I also think the vocabulary we use when referring to make up is pretty damaging and reinforces negative attitudes. I’ve witnessed people frequently judge women by how much “slap” they have on their face, an informal term which carries with it connotations of pain, malice and punishment. In opposition to the “natural” look which I’ve found is praised and basically universally strived for, bronzing your cheeks or choosing a vibrant red lipstick is “fake”, less than human, undermines your identity. There’s even a brand of make up called “Fake Bake”, a name which I’m not quite sure I get; is it satire or inspiring a tut-tutting as people walk past the cosmetics in Debenhams, in a sense condoning the derogatory labels awarded to it? Regarding attitudes to men and make up I don’t have much experience at all; it’d be interesting to learn about the experiences of men who wear it and whether they face similar discriminations to women.

It pains me to think that a younger version of myself subscribed to the belief that the use of make up equated the projection of a “fake” image, and that those who took pride in their appearance lacked substance, even brains. Now, make up gives me confidence, a way to express myself (I wear B I G eyeliner flicks if I’m feeling particularly determined, for instance). When I’m down, it lifts me up; if I feel someone’s gaze drawn briefly to a splash of bright eyeshadow it feels bloomin’ cool – I’m all like “yeah, I do exist, I am worth noticing, my face has colours on it and it looks suave and YOU SAW THAT.” It’s also my most frequent form of procrastination – when my brain is being slowly fried by constant reading and I find all the words on the page are merging into utter gibberish, twenty minutes on my face is refreshing and motivating, particularly when catching sight of myself in the mirror doesn’t reveal a spotty, exasperated face. I see the kind of face I want to, one that’s interesting, fresh, young and intelligent – applying make up is something fantastically easy I can do to make peace with myself, as well as feel really great. It makes me happy. And if it makes me happy, it makes millions of people happy, so I don’t really see how you could justify hating on people who use it to feel its uplifting effects and a renewed sense of self worth every day.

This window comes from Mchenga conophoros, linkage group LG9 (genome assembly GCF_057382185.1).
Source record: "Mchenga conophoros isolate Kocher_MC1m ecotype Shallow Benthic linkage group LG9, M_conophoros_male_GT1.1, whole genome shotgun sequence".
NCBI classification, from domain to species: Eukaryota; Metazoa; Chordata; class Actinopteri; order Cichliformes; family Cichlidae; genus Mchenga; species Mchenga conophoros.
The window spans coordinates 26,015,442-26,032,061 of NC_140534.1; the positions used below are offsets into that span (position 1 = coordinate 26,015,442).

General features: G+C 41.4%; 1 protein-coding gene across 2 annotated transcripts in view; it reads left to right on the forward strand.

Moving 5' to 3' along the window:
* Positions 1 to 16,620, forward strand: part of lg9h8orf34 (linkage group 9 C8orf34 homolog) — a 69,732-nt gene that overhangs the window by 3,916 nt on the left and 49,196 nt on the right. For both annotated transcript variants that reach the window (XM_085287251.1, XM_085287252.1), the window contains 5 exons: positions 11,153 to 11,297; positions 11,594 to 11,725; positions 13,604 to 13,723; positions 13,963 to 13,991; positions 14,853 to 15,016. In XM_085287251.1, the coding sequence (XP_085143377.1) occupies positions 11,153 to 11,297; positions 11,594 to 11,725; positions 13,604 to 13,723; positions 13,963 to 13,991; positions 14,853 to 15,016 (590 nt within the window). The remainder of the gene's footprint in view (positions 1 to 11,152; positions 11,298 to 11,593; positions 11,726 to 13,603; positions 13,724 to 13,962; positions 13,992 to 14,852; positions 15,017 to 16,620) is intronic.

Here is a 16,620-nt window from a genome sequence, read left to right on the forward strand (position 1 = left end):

Creative Writing

Poem I wrote in like ten mins cause I had a creative urge

Everyday I wish I wore nail varnish
like the infant-handed girls with
instant faces and coats that
fit their shoes.

See these clumsy hunks of meat
clapped on to fleshy pillars
thick and porky. Bare, broken brittle
nails. Fail hands, fail-girl


Lame Fresher Diaries: three equally lamish outings

Try not to be too taken aback, but I actually left campus thrice of an evening during this last week. As a result I have felt totally irresponsible and am terribly nervous for the fate of next week’s seminars. Needless to say, my newly invigorated free-ranging spirit has played ABSOLUTE HAVOC with my hectic Hallward schedule (coincidentally, a lame yet disturbing thing happened Tuesday eve: I was comfortably housed in my beloved booth 108 when I heard a mysterious, fleshy slapping sound sourced somewhere behind me; sure enough I spotted the chap in 109’s legs jiffling around something fierce in time to the gentle thwacking. Could have been perfectly innocent, yet I am marginally confident that I may have discovered the phantom fapper of the UL…)

Monday night saw my first moonlit escapade to Rescue Rooms, an adorably teeny tiny venue perfect for an intimate gig with acoustic sets. This is precisely what Jake “Music Man” Parnian and I were hoping for in going along to see folk band Stornoway… from Cowley, Oxford. After listening to their album on repeat for about three days in a desperate lyric learning frenzy, we mumbled along to songs about the sea, gulls, boats and beaches which were all very pleasing to the ear. Highlight was definitely an acoustic set of some of their new stuff – those harmonies were poetic and downright gorgeous.